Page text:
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A Remembrance of Mark Bingham
By Mark Wilhelm
October, 2001

On Tuesday, September 11, 2001 at 7:10 a.m. Pacific Daylight Time, United Airlines flight 93, carrying my friend Mark Kendall Bingham and 43 others ploughed into a field in rural Pennsylvania. They joined the thousands who became innocent victims over an almost incomprehensible week of horror, intensely emotional moments and unbelievable tragedy and loss.

Grief is a somewhat personal thing; everyone deals with it in different ways and to different degrees. While I also lost two co-workers who met their fates aboard the plane that slammed into the first World Trade Center tower, I was not nearly as close to them as I was to Mark and I have come to terms better with losing them. I am still working on saying goodbye to my friend.

It’s only been a month since I first saw Mark’s picture on TV the evening after the initial tragedy so I’m still having the “memory flashes” I usually have after losing someone I’ve felt close to at one time or another in my life. As scatterbrained and forgetful as I can be I certainly seem to have a number of them of Mark. I wish I could have one of his wonderfully strong lift-you-off-the-floor hugs right about now.

I first met Mark in February of 1990, while struggling through a very deep and dark year of my own life. In an attempt to get out of myself and do some good for someone else (something I’ve always found to be beneficial when I’m depressed) I’d placed a personals ad in the Gay section of the San Jose Metro Classifieds, using my old pen name “Frank,” seeking new friends and people to talk to. Not liking how the paper charged to reply to ads by voicemail I’d opted out of that and listed my PO Box 2425 address.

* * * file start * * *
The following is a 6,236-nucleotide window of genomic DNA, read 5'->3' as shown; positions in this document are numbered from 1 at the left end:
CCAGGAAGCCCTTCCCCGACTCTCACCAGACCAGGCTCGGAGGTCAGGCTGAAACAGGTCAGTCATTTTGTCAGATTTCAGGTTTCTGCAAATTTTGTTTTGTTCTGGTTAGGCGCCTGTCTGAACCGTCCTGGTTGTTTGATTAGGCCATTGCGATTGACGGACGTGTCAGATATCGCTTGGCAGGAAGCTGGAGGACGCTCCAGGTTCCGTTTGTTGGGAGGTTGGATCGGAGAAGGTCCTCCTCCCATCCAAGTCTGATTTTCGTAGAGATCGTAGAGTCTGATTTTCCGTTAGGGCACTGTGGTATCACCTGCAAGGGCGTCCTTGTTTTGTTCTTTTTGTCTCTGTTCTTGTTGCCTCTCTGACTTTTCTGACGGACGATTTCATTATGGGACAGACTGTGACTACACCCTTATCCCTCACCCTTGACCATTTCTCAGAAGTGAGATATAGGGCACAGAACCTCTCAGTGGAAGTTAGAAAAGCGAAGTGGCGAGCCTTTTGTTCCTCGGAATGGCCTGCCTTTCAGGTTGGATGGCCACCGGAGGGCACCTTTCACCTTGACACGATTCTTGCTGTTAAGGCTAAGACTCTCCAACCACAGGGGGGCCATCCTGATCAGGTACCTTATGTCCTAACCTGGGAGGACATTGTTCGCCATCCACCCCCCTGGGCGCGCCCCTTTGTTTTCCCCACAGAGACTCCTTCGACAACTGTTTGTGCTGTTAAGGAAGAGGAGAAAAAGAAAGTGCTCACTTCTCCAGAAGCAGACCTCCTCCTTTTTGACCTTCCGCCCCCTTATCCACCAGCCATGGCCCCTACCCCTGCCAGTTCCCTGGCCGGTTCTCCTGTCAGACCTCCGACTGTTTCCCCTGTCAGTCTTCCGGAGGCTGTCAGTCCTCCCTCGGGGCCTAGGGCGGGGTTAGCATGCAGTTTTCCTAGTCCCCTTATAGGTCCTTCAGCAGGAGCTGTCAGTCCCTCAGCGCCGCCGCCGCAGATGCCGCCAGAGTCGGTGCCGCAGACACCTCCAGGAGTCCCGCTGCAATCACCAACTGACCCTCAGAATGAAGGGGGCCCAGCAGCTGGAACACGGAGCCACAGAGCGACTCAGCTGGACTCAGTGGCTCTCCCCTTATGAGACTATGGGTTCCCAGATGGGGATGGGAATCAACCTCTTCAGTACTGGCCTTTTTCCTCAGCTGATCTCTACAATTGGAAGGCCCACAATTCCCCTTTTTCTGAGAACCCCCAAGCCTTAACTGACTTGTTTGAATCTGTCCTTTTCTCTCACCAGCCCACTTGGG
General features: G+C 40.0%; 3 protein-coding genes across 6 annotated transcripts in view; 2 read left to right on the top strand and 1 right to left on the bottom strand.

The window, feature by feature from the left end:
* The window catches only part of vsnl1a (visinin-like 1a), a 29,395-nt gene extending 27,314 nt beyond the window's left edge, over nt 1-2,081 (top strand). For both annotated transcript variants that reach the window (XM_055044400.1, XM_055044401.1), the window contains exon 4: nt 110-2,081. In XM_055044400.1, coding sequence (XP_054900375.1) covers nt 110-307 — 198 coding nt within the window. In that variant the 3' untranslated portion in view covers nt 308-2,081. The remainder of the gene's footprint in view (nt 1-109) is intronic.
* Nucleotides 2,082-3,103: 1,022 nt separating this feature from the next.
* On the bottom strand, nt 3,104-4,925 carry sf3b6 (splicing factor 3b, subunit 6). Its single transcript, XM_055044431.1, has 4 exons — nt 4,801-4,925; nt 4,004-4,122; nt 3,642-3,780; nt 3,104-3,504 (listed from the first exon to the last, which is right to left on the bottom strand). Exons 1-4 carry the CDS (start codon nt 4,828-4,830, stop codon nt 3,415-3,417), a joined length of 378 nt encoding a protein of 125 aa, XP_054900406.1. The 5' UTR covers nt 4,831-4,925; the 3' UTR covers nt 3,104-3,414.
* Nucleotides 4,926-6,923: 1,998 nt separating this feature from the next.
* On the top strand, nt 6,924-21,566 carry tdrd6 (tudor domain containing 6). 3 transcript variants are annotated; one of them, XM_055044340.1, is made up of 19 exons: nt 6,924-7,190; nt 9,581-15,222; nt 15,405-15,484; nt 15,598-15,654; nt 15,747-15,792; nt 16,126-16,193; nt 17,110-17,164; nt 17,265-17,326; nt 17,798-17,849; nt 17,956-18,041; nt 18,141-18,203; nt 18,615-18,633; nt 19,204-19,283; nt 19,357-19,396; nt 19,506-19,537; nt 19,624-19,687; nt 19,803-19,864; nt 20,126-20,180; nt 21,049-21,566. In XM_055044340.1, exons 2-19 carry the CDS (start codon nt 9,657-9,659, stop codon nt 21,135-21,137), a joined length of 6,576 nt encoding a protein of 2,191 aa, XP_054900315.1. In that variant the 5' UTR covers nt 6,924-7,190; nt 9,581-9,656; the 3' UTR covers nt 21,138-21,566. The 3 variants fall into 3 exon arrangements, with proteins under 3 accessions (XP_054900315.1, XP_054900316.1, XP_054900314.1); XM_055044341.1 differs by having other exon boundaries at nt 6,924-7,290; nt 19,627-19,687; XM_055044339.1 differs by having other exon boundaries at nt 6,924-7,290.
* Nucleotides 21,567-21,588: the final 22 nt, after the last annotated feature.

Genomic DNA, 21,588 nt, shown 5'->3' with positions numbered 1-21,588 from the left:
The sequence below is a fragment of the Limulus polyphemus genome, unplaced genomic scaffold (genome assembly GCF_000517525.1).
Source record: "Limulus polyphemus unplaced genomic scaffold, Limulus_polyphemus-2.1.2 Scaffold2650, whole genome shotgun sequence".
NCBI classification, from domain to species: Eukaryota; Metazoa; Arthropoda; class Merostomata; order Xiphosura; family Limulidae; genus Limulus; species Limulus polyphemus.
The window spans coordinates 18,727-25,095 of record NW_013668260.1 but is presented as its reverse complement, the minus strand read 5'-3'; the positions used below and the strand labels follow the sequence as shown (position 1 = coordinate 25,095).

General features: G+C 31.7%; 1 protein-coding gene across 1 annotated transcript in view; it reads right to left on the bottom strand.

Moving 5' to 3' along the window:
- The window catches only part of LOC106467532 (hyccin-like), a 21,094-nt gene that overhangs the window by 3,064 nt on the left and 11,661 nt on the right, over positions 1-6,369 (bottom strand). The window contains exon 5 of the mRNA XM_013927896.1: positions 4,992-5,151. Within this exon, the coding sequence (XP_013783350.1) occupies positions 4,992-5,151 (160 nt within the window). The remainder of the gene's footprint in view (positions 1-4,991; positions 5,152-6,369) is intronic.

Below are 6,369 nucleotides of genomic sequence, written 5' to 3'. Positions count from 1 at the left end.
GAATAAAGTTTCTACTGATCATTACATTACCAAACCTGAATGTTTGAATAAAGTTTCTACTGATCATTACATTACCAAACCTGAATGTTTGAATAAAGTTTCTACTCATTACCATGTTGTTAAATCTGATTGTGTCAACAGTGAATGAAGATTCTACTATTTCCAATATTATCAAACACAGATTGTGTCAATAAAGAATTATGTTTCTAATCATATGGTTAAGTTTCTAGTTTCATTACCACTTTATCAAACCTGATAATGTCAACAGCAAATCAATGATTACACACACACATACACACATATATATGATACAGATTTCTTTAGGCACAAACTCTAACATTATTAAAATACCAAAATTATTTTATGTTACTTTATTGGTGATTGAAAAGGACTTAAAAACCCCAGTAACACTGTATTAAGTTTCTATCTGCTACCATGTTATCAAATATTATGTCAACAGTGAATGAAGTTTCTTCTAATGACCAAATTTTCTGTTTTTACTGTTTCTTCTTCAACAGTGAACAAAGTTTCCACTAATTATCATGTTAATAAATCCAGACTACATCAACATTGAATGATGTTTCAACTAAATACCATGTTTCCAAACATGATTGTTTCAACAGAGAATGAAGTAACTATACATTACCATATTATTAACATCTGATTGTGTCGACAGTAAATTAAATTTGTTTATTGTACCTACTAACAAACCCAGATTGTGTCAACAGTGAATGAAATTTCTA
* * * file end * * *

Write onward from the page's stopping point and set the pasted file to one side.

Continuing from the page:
This was several years before email was common, and I was surprised when over 100 people sat down and hand-wrote multi-page responses to that 20-word ad. I answered every letter, spoke on the phone with many of the people, met a few dozen in person for coffee or a meal and still count a half-dozen or so as friends to this day. One - my former partner Ron - shared life with me for over 6 years and this, thankfully, is only the second I’ve needed to eulogize.

Almost all of the letters had a story to tell, and Mark’s was one of the more effecting stories. At 19, he was on a track that would surely lead him to future success. Attending West Valley College in Saratoga, he was planning to go to UC Berkeley in the fall. He was living near me with a group of guys in an apartment on Rebecca Way and working at Anderson’s TV here in San Jose.

Full of the enthusiasm and passion that youth blesses us with, he was always such a pleasure to be with. He was a very handsome young man, with a quick laugh and a smile that would light up a room and make you smile with him. He was 6’4" tall, 195 pounds and in the kind of condition few of us ever see past 19, but if you complimented him on it he’d say "Hey, I am by NO means a buff god!" At 19, in his letter he wrote "I’ve got no idea what I want to do with my life, but I know I’ll be a success at something."

Why had Mark written, and what was his story? Some of it is private and was shared in confidence, but overall it’s a very familiar one to many I read in those letters and one I unfortunately still hear today. Mark had known he was gay since he was 12, but had never really acted on his impulses (that I should share here) and lived in true fear that someone would find out. In several conversations we had he would say in all solemnity “if my family or friends ever found out, I’d have to kill myself,” and I believed that at the time he meant it.